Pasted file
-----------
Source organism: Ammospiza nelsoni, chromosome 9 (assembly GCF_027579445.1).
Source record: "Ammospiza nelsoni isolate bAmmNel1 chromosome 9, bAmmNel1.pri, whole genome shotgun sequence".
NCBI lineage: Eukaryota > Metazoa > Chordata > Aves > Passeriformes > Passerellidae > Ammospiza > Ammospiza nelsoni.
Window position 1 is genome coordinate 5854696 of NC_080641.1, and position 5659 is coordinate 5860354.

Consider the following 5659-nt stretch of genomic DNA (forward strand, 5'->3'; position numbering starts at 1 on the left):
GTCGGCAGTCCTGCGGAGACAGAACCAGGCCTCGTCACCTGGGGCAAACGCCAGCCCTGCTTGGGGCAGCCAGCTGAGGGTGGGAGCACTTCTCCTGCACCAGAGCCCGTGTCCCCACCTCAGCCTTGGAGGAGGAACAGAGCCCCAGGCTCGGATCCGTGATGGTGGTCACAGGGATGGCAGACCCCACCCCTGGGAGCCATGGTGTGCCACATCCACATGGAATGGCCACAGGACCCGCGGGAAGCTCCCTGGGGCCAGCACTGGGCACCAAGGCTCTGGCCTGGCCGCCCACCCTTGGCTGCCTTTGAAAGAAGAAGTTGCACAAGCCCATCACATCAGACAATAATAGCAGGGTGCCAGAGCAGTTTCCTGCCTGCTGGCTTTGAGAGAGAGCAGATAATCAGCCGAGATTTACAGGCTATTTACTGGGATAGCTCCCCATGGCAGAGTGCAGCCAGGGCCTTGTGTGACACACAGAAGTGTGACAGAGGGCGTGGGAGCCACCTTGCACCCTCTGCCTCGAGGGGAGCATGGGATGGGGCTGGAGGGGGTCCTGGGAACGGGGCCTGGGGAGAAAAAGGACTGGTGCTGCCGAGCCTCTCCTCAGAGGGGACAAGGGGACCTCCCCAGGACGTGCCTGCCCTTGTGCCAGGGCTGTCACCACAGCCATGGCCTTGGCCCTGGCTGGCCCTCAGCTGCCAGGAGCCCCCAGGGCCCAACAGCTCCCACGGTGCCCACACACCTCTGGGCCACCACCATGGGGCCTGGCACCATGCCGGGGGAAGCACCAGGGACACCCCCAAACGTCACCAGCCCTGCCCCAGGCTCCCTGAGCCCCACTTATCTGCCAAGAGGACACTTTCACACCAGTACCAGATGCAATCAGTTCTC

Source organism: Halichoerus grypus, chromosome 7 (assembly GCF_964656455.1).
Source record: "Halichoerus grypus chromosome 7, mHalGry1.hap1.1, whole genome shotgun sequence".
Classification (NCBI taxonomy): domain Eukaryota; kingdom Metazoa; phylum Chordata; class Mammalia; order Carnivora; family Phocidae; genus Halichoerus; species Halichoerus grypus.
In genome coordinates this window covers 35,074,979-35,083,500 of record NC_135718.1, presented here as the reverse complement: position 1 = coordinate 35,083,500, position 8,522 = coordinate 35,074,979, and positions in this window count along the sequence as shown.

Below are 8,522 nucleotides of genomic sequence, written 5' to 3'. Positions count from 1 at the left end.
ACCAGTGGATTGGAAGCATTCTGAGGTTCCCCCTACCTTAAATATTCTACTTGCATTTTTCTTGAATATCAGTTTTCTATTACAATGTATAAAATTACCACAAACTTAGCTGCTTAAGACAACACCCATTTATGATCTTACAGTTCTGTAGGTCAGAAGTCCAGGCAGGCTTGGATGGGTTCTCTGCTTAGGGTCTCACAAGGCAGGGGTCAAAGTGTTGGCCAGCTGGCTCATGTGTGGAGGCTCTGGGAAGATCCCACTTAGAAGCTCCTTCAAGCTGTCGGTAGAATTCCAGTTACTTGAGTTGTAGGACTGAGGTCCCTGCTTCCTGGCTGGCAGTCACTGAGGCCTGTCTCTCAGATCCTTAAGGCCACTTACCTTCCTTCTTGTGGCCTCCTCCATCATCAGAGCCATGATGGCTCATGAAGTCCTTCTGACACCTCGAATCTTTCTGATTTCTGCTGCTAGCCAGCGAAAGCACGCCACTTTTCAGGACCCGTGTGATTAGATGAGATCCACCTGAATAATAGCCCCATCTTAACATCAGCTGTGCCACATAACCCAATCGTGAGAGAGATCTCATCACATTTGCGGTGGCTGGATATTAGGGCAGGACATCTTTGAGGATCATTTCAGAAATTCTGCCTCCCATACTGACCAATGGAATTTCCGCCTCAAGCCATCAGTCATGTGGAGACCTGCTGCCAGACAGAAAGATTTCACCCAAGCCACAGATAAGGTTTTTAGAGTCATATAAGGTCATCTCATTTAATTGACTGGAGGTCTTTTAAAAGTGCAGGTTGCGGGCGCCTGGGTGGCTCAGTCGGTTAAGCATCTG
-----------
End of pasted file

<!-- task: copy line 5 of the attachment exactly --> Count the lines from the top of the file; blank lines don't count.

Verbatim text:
Consider the following 5659-nt stretch of genomic DNA (forward strand, 5'->3'; position numbering starts at 1 on the left):